It was October 3rd and the Yankees were playing their last game of the season against the then Devil Rays at Tropicana Field with a playoff spot already secured. Per tradition, Joe Torre turned over the managerial reigns to Paul O'Neill, who appointed Girardi to be the bench coach and David Cone coaching the pitchers. Jorge Posada was behind the plate that game, in his second season as the Yankees' primary catcher.

During the fourth inning, the Rays loaded the bases against journeyman Jeff Juden in what would be his last appearance as a Major League pitcher. The bags were juiced thanks in part to current Yankees broadcaster and former backstop John Flaherty's double. Juden then hit a batter and another run scored on an E3, bringing Randy Winn to the plate with the sacks still packed. Winn pulled off the rare feat of an inside the park grand slam on a line drive over the head of Chad Curtis, blowing the game wide open.

With the game pretty much out of hand, during the sixth inning, O'Neill went down to the locker room to get treatment for his bad back, leaving Girardi in charge and in his words today "high and dry".

Ten years have gone by, Cone and Flaherty work for the Yankees and Girardi is the real manager whose team has the luxury of allowing a player to be skipper for the game. Since he's going to be on the bench anyway, Posada will be acting as manager for the game and can chose two other players to be his bench and pitching coaches.

Jorgie will have some responsibilities to tend to, as he needs to decide when to pull the plug on A.J. Burnett and how to get Joba Chamberlain, David Robertson, Mariano Rivera and possibly Phil Hughes some work. He'll also probably shuffle in some bench players as the game wears on as Girardi has done in previous days.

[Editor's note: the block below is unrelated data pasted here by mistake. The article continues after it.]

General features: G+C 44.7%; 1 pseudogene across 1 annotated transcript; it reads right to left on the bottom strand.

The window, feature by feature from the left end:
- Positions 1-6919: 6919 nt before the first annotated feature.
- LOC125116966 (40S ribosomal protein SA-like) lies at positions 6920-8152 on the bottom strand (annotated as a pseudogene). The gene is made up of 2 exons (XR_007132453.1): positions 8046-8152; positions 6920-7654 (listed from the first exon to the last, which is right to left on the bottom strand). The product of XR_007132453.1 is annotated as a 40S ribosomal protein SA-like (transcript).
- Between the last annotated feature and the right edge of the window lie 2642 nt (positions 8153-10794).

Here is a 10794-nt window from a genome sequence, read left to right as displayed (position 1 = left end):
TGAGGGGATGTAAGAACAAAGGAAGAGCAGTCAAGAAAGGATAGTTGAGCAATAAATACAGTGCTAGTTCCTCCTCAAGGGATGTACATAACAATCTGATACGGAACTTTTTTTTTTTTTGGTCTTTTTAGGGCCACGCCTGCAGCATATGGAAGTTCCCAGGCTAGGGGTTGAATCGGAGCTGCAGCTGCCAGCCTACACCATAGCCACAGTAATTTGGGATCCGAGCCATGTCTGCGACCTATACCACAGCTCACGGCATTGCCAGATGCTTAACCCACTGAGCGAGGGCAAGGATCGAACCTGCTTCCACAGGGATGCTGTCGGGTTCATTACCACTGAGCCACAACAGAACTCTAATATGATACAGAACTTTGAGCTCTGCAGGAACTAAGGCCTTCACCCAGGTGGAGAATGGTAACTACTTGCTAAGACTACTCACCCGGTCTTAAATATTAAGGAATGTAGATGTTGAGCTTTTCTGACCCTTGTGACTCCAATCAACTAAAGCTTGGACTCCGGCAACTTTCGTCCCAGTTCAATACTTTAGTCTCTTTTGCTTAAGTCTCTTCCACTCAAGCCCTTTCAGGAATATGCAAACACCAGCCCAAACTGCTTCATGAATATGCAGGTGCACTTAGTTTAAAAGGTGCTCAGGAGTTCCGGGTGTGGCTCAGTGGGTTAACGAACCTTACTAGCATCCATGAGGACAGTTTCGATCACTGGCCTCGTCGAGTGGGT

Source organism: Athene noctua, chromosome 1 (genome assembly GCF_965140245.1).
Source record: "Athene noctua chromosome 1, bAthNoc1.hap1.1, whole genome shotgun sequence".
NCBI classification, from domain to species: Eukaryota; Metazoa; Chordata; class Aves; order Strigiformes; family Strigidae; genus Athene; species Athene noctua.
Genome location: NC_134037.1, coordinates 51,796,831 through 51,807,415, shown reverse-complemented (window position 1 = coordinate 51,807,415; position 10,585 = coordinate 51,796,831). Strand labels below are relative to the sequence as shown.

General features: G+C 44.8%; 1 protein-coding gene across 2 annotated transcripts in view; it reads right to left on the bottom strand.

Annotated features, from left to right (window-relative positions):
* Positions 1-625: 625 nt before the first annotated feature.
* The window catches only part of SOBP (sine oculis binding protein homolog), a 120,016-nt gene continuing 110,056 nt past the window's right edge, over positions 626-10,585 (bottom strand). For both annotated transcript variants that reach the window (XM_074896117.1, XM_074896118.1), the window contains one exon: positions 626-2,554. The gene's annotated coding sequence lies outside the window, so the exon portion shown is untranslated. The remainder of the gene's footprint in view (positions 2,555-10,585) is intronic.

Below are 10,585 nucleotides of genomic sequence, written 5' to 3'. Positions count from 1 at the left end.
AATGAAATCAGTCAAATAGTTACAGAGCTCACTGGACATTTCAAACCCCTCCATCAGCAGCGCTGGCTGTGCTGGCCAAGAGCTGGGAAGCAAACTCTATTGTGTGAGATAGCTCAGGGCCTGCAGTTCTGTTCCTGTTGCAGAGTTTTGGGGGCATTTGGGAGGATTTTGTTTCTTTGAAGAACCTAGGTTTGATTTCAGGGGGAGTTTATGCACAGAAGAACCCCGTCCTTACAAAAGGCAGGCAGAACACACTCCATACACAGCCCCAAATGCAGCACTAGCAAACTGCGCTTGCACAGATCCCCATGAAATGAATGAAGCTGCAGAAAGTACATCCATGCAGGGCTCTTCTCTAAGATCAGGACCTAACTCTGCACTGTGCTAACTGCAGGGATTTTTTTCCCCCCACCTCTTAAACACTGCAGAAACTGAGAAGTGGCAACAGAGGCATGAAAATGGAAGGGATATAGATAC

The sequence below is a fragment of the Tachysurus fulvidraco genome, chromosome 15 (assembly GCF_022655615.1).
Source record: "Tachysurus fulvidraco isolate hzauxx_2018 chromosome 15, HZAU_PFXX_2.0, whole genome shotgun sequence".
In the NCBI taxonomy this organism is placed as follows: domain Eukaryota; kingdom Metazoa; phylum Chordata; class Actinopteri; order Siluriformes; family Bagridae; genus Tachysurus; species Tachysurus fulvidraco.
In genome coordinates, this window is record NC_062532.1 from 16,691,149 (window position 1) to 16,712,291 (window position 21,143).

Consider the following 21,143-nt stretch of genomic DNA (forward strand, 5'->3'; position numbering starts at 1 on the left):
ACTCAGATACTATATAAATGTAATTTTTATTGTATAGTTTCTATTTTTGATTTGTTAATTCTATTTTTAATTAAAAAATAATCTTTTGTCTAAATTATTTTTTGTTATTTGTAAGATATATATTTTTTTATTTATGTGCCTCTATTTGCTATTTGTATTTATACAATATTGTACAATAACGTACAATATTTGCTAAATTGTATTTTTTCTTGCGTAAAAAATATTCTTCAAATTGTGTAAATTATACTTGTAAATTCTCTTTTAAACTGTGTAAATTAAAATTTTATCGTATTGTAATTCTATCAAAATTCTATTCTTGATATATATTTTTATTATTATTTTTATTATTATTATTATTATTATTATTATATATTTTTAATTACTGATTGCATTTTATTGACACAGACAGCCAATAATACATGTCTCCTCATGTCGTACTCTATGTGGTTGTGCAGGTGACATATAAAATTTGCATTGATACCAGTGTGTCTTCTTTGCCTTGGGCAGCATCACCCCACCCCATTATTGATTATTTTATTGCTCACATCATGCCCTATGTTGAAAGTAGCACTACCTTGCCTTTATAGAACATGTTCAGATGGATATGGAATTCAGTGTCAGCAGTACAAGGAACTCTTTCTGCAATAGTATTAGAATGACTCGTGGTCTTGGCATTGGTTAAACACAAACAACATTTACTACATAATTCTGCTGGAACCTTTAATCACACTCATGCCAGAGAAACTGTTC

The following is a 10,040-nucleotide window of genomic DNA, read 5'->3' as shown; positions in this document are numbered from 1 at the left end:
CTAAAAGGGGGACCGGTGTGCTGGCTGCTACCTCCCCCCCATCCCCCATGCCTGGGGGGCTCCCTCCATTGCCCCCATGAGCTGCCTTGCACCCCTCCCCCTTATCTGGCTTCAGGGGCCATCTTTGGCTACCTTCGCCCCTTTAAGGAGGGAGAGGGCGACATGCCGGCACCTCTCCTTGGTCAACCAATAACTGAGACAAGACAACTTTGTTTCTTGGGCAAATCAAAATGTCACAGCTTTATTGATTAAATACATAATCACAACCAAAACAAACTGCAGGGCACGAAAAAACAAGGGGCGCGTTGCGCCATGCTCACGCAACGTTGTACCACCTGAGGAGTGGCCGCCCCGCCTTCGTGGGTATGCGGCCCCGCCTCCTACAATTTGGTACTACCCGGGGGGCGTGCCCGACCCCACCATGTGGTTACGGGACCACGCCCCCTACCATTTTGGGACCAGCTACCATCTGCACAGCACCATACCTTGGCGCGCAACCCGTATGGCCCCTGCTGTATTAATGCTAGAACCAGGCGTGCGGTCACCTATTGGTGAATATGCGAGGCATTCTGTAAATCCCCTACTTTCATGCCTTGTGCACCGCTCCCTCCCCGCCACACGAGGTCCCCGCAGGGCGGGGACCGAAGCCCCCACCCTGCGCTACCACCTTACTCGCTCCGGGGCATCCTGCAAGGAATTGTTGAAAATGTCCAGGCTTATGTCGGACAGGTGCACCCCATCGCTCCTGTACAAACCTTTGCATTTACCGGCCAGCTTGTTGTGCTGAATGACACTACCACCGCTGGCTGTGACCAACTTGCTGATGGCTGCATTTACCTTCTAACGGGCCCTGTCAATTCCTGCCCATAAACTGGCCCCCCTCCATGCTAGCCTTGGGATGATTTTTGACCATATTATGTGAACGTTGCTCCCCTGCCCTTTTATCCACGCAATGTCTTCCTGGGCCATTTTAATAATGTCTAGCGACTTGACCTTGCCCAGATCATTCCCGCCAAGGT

We all know how the 1999 season ended. Let's hope this isn't the last connection this team makes with that one.

Then as it was, then again it will be,
An' though the course may change sometimes,
Rivers always reach the sea.

Flyin' skys of fortune, each have separate ways,
On the wings of maybe, downing birds of prey,
Kind of makes me feel sometimes, didn't have to go,
But as the eagle leaves the nest, it's got so far to go.

The Twins & Tigers Tied, Time To Tango

After catching the better part of the Twins and Royals game yesterday, my time watching baseball last night was evenly divided between the Yankees and the Tigers/White Sox game on the MLB Network. I guess I might be doing some advanced amateur scouting in advance, but I'm really just enjoying the drama of this AL Central race which has, against all odds, come down to the wire. No team has ever failed to make the playoffs after holding a three game lead with four to play. If they aren't careful, the Tigers might be the first.

Clearly in desperation mode, Jim Leyland pulled his starter after surrendering only 2 runs in 1.1 IP last night, but no amount of damage control could make up for the fact that his offense only scored one run off of Freddy Garcia in 7 innings and nothing more off of the bullpen after that. The Tigers looked to be set up, trailing by 3 with men on first and second with no one out in the 8th inning with a run already in, but Magglio Ordonez lined out to short and Miguel Cabrera bounced into a double play to end the inning.

Dead even heading into the last day of the season, the Tigers start at 1:05 while the Twins go an hour later. Carl Pavano starts on three days rest for the Twinkies, which he specifically requested after getting tagged for 7 runs against the Tigers his last time out. Pavano has only started on such short rest of rest once in his career, way back in 2004 for the Marlins against the Expos, the last game he started before signing with the Yankees. I have no idea why this happened because the Marlins were nowhere near the Wild Card race, but he was solid, throwing 7 innings of one run ball. This over-extension in a meaningless outing didn't have any ill effects on him going forward because he was nothing short of a horse for the Yanke... HEY, WAIT A SECOND!